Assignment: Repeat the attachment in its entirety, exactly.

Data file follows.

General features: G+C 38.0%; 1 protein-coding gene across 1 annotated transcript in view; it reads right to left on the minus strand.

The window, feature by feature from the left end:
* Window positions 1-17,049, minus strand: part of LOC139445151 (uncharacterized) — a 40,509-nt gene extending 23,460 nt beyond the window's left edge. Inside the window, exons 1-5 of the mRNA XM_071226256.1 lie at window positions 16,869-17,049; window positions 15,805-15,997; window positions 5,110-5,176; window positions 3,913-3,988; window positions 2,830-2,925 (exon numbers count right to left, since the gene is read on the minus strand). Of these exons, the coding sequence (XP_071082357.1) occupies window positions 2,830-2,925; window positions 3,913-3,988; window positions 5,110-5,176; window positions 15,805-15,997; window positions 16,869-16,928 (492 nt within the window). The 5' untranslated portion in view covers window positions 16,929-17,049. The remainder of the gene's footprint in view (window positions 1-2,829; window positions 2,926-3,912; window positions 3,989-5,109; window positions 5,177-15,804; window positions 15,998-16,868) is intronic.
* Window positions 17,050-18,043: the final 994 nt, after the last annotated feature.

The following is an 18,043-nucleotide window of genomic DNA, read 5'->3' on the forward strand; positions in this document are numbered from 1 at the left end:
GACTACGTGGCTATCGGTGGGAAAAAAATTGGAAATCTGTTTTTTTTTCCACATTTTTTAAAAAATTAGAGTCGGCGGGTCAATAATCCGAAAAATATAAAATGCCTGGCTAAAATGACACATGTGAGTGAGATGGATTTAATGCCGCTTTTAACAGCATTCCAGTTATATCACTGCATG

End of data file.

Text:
General features: G+C 38.0%; 1 protein-coding gene across 1 annotated transcript in view; it reads right to left on the minus strand.

The window, feature by feature from the left end:
* Window positions 1-17,049, minus strand: part of LOC139445151 (uncharacterized) — a 40,509-nt gene extending 23,460 nt beyond the window's left edge. Inside the window, exons 1-5 of the mRNA XM_071226256.1 lie at window positions 16,869-17,049; window positions 15,805-15,997; window positions 5,110-5,176; window positions 3,913-3,988; window positions 2,830-2,925 (exon numbers count right to left, since the gene is read on the minus strand). Of these exons, the coding sequence (XP_071082357.1) occupies window positions 2,830-2,925; window positions 3,913-3,988; window positions 5,110-5,176; window positions 15,805-15,997; window positions 16,869-16,928 (492 nt within the window). The 5' untranslated portion in view covers window positions 16,929-17,049. The remainder of the gene's footprint in view (window positions 1-2,829; window positions 2,926-3,912; window positions 3,989-5,109; window positions 5,177-15,804; window positions 15,998-16,868) is intronic.
* Window positions 17,050-18,043: the final 994 nt, after the last annotated feature.

The following is an 18,043-nucleotide window of genomic DNA, read 5'->3' on the forward strand; positions in this document are numbered from 1 at the left end:
GACTACGTGGCTATCGGTGGGAAAAAAATTGGAAATCTGTTTTTTTTTCCACATTTTTTAAAAAATTAGAGTCGGCGGGTCAATAATCCGAAAAATATAAAATGCCTGGCTAAAATGACACATGTGAGTGAGATGGATTTAATGCCGCTTTTAACAGCATTCCAGTTATATCACTGCATG